As you celebrate CTE Month and a century of CTE, I encourage you to let us know how you plan to support the next 100 years of CTE here.

Katie Fitzgerald, Senior Associate, Communications 

As Dust Settles from Presidential Transition, A Path for Perkins Emerges

February 22nd, 2017

Transition Update from the Trump Administration

After a contentious confirmation hearing and an unprecedented vote requiring Vice President Mike Pence to break a Senate tie, Betsy DeVos was confirmed as President Donald Trump’s Secretary of Education on February 7. In her first weeks on the job, Secretary DeVos reassured state education officials they should move forward with implementing the Every Students Succeeds Act (ESSA) as planned, despite moves from the 115th Congress to eliminate Obama-era regulations on ESSA accountability and teacher preparation. Barring further changes from the administration, state ESSA plans are due on either April 3 or September 18 this year.

Meanwhile, the Senate voted by a narrow 51-49 margin to confirm former congressman Mick Mulvaney to head President Trump’s Office of Management and Budget. It is unclear at the moment exactly how Mulvaney will influence the budget and appropriations process moving forward, though he has advocated widespread cuts to federal spending. Mulvaney’s first task will be releasing the administration’s budget priorities for fiscal year 2017 and 2018. While FY18 begins in October this year, the federal government is operating under a continuing resolution (CR) that expires on April 28. Congress will need to either pass a new CR or put together an omnibus budget bill by that date to keep the government running through the fall. Advance CTE has been closely monitoring budget and appropriations efforts and will report back as more information comes available.

Buzz on the Hill around CTE Month

This year’s CTE Month – an annual celebration of Career Technical Education (CTE) – coincides with the 100-year anniversary of the Smith-Hughes Act. On the Hill, there is growing enthusiasm and recognition of the progress CTE has made over the past century. Last week, the Senate passed a resolution praising CTE for helping students develop the skills and abilities they need to be successful in the workforce. The resolution garnered a record 31 co-sponsors before it was passed.

Also, a Valentine’s-Day CTE Caucus event celebrating the past, present and future of CTE drew a crowd. Advance CTE’s very own Kimberly Green spoke on the panel, sharing the history of federal involvement in CTE from Smith-Hughes through today. A video of the event is available here.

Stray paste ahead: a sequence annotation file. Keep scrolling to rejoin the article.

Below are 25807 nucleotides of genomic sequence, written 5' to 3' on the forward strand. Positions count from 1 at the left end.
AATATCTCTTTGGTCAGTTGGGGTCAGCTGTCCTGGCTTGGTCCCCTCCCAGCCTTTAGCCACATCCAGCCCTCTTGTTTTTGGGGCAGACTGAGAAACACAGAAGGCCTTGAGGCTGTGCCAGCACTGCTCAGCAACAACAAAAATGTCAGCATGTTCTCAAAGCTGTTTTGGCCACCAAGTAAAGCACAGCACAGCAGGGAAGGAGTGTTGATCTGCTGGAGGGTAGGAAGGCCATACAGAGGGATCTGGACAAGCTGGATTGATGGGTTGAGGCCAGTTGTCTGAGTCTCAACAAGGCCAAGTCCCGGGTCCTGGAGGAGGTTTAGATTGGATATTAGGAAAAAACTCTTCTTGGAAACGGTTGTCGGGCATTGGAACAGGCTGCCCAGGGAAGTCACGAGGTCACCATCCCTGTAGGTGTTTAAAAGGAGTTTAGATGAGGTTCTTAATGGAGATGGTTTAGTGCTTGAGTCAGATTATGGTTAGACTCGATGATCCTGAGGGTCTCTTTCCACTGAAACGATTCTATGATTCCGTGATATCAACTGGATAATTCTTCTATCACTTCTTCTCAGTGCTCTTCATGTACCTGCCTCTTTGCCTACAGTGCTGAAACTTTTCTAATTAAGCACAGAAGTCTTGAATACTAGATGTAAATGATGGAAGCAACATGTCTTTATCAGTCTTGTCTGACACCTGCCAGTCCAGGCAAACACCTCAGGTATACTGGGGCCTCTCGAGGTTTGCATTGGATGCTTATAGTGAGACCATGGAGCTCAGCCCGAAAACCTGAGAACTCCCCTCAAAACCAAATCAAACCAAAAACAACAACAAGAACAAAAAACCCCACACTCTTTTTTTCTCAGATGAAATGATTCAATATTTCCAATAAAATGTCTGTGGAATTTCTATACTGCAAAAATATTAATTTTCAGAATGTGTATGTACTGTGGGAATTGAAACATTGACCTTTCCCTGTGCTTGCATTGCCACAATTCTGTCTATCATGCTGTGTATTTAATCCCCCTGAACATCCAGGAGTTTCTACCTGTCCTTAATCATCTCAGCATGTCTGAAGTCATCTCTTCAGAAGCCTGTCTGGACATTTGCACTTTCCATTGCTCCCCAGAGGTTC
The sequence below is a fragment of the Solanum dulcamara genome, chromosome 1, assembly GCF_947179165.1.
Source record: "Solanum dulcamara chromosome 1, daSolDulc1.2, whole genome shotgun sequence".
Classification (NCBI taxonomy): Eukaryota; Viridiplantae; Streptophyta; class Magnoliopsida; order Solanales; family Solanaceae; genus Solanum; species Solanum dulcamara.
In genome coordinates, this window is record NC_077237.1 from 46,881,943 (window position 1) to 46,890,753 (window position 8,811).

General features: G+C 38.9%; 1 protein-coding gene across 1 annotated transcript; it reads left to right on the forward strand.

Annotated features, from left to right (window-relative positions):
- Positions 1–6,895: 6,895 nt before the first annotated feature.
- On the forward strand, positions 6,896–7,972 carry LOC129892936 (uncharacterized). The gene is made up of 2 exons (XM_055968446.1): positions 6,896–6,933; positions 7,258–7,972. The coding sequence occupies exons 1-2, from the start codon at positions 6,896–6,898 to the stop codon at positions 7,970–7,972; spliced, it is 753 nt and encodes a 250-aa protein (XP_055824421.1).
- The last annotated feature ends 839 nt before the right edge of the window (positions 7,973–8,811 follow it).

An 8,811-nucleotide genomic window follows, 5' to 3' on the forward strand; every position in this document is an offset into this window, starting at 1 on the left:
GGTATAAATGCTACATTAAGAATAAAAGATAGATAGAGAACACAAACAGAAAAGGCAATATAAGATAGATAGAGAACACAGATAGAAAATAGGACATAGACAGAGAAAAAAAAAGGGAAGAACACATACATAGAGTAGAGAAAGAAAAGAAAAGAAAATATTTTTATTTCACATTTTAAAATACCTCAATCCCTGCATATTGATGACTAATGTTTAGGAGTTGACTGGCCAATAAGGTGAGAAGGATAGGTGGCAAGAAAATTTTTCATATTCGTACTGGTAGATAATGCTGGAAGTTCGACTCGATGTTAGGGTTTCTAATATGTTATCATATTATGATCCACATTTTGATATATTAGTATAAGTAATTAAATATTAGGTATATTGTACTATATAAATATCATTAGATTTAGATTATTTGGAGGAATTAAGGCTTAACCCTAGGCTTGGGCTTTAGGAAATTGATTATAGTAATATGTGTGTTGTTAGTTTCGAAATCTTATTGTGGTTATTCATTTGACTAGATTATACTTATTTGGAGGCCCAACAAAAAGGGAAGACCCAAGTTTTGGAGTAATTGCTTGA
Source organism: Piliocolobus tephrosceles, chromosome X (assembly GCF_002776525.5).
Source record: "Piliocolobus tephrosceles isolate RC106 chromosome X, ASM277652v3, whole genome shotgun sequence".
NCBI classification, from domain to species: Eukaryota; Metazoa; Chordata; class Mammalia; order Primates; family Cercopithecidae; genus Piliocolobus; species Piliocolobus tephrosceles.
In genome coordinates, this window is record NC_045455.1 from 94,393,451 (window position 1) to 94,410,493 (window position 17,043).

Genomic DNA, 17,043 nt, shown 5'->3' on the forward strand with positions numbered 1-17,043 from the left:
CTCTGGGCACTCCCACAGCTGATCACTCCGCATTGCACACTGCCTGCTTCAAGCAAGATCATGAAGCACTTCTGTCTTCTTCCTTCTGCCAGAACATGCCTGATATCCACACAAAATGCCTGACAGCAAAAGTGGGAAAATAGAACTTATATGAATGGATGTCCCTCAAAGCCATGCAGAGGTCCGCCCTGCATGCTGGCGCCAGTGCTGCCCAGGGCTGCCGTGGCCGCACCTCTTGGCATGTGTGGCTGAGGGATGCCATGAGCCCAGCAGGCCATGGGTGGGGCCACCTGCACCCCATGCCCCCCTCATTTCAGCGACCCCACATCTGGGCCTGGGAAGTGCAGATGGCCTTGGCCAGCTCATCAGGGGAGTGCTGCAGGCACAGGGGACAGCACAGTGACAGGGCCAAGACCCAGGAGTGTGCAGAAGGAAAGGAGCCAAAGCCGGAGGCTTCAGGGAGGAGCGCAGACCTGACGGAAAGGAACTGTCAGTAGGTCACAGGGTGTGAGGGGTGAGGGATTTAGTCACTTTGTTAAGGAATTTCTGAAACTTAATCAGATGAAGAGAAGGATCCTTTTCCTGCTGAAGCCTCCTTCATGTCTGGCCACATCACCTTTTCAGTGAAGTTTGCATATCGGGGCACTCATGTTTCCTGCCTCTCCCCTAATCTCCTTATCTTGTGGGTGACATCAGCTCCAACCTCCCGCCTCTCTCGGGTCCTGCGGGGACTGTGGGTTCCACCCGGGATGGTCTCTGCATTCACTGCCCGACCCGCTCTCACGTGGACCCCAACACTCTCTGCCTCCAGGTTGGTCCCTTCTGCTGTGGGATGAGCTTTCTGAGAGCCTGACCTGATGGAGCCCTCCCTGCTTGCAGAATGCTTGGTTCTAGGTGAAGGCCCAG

Perkins Reauthorization A Top Priority for 115th Congress

Members of the House Education and Workforce Committee are coalescing around a possible springtime reauthorization of the Carl D. Perkins Career and Technical Education Act (Perkins). In an op-ed for Real Clear Education, Chairwoman Virginia Foxx (R-NC) wrote that passing an updated Perkins Act was a top priority for her committee, one she aims to “finish … in the coming months.” The Committee has scheduled a hearing on strengthening CTE at the secondary level for February 28 and is rumored to be planning to reintroduce a bill that is in close proximity to last year’s H.R. 5587 shortly thereafter. That bill passed the House in September on a 405-5 margin but stalled in the Senate.

Perkins reauthorization is top of mind for the nascent Trump administration as well. Speaking at the 2017 Community College National Legislative Summit, Secretary of Education Betsy DeVos remarked:

I know that there are many items on your legislative agenda, from reauthorization of the Higher Education Act and the Perkins Act, to ways community colleges can help transform the nation’s infrastructure, to allowing Pell Grants to have flexibility in supporting students working to graduate more quickly. And in the days ahead, I’ll look forward to hearing your thoughts and working with you as President Trump’s vision continues taking shape.

As always, subscribe to our Legislative Update blog series for the latest updates on Perkins and other federal activities related to CTE.

Austin Estes, Policy Associate

State Research Shows Positive Outcomes for CTE Students

February 20th, 2017

In 2015, the most recent year data are available, CTE students nationwide graduated at a rate of 93 percent — approximately 10 percentage points higher than the average. Now, new research from Wisconsin and Washington adds to the growing body of evidence that secondary Career Technical Education (CTE) leads to positive postsecondary outcomes.

State Research Shows Positive Outcomes for CTE Students

The Public Policy Forum, a research organization based out of Milwaukee, recently published a report examining the CTE system in both Wisconsin and the local Milwaukee region. The study draws upon Wisconsin’s CTE Enrollment Reporting System (CTEERS) and district-level surveys of CTE graduates and finds that two-thirds of students in Wisconsin enroll in CTE courses. The most popular area of focus for these students was Business & Information Technology. The study also revealed positive outcomes for CTE students, including:

  • CTE Concentrators were six percentage points more likely to graduate from high school than non-participants.
  • Approximately 74 percent of CTE Concentrators went on to pursue further education, with about one-third attending a 2-year school and two-thirds attending a 4-year school.
  • Of those attending higher education, 72 percent reported pursuing fields of study related to their high school CTE courses.